Various Artists
Four Women No Cry

By Vernon Crane

Conceived as an updated version of seminal double LP compilations like No New York in which four separate artists get a side of vinyl, in this case a side’s worth of CD space, in which to ply their trade. Four Women No Cry showcases Rosario Bléfari from Argentina, Tusia Beridze from Georgia, Parisian Eglantine Gouzy and Catarina Pratter from Austria.

Rosario Blefari, who opens the whole shebang with Partir Y Renunciar, a reworking of a track from her album Cara, sets the tone for the rest of the album. It’s a subtle, microtonally rich piece of pulsing, ambulatory electronica beautifully integrated into the melancholic pop melodies that Rosario devoted herself to perfecting on her last album, the marvelous Estaciones and throughout her career in Suarez, one of the best post-rock/Krautpop bands of the last ten years. Nunca, another re-imagining of a solo track, pulls its original melody inside out and adds bike bells, humming, jam-jar percussion and swathes of sheet metal synth reverb. In fact there’s a Musique Concrete element to all the four tracks, an overlap of street noise and found sounds into the pieces that reaches a peak on Vidriera Chilena, a supremely well-produced six-and-a-half-minute stroll around late night Santiago with a malfunctioning synth and cowbells in tow, which suggests that, rather incredibly, Rosario may have been listening to early Nurse With Wound.

With this fantastic start, the album continues to delight. Tusia Beridez’s music has a restrained, hymnal quality, multi-tracked, whispered vocals, muted choral singing and handclaps. The instrumentation is sparing but telling, and there’s an otherworldly, unsentimental quality to all the pieces, the chill, solemn beauty of an old church, which combined with track titles like Wound and Hextension bring to mind the pagan electro-folk of Coil and Current 93. Again, here there are more snatches of found sound, the real world intruding into the studio space, even a snatch of spoken Spanish in passing, so that despite the evident differences between Tusia and Rosario Blefari’s work, in the handling of space and the restraint, there is the sense of a deeper affinity.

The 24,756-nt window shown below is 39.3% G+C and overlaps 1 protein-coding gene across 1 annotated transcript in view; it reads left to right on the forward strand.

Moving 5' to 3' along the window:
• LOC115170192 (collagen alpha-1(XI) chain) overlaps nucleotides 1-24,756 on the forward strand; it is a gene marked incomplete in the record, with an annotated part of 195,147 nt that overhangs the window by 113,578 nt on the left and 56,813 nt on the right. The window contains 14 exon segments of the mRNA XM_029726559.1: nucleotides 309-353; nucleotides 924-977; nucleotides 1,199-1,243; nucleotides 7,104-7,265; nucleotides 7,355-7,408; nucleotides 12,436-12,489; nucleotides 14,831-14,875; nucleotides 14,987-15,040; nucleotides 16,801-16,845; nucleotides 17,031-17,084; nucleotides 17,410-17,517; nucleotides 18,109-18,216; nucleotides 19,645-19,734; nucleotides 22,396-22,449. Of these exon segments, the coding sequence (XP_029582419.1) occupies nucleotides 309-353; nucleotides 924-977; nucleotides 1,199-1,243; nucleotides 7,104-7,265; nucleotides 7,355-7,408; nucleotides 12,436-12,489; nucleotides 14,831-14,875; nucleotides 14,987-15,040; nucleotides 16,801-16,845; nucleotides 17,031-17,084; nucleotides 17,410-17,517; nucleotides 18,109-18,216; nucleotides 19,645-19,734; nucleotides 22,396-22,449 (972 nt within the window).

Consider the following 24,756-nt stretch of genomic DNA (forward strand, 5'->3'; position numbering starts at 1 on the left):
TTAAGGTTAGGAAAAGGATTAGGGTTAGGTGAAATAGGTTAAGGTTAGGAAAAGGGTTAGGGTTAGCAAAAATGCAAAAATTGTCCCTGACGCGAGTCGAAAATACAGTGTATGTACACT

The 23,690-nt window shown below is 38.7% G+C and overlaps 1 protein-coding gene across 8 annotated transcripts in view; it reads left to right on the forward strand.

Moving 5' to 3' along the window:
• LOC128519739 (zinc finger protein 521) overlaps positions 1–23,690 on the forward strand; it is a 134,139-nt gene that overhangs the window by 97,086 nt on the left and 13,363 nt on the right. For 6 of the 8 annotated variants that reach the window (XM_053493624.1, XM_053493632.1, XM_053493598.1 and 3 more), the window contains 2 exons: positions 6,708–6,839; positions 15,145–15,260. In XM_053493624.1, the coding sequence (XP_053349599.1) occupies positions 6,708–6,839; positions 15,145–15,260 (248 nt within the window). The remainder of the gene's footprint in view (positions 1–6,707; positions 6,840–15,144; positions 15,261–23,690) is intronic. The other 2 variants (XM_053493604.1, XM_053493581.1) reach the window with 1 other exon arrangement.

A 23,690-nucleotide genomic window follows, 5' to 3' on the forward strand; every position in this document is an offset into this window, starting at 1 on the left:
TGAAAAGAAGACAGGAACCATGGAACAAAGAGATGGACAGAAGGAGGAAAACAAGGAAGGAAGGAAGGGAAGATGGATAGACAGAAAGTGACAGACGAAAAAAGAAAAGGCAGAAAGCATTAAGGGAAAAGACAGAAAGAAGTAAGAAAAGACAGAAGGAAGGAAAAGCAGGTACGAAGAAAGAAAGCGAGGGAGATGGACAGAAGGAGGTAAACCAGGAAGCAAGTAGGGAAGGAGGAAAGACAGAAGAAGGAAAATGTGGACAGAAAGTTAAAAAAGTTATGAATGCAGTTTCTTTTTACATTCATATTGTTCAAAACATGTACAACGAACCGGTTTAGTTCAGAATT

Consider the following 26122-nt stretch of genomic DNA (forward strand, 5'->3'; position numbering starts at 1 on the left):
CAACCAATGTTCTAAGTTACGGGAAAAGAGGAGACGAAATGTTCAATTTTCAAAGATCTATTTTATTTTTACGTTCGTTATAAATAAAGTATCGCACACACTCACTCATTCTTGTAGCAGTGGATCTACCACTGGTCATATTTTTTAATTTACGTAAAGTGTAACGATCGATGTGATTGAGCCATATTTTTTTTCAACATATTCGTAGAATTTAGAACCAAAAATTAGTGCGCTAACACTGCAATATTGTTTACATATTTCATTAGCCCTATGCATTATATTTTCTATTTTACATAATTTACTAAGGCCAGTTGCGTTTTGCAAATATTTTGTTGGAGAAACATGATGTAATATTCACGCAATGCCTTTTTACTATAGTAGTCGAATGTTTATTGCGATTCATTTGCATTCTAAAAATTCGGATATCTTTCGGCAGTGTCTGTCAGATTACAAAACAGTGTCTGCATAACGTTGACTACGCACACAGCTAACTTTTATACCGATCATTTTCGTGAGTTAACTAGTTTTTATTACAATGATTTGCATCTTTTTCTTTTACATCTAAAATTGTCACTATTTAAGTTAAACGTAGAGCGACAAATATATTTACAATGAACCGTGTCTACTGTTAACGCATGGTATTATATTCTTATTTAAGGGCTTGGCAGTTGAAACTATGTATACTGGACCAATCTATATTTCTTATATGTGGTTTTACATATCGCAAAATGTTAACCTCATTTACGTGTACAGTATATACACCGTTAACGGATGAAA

Eglantine Gouzy, up next, has the most obvious influences of the four artists, drawing fairly heavily on both Laurie Anderson and Bjork, especially in the self-conscious naivety of her lyrics and vocals. Imagine if Amelie made an LP. It wouldn’t be bad, and in fact there’s a great deal of great stuff on all her tracks. Boa has the kind of deracinated dancehall kick-drum and skittery percussion that puts me in mind of Shadetek’s remix of Dem Nuh Know Me, and which, of course, is great. It’s simply that after Tusia it’s a bit familiar and, well, for me, slightly winsome.

If the French are serving up Jeunet-esque whimsy, it seem the Austrians are still dishing out deadpan angst. At first Catarina Pratter seems to be ploughing a weird, slowed-down sound-clash kind of furrow, and one filled with subliminal synth buzzes and gibbers to boot. Fortunately for us Catarina has a fantastic knack for avoiding sounding like Peaches (ie miserably derivative), and Dreaming Of Love is a thrillingly icy throb through all the nasty drones her keyboard can muster, complete with sped-up cartoon voices as backing vocals. Stronger Than Before, the other really substantial track here, is a more ramshackle, discordant affair, that uses subtle modulations of depth and tone to build up a constantly shifting piece of strung-out robo-balladry.

All in all, bloody marvelous and a compulsory purchase for the discerning. The only question left is, how can we get all of them over here for a gig?
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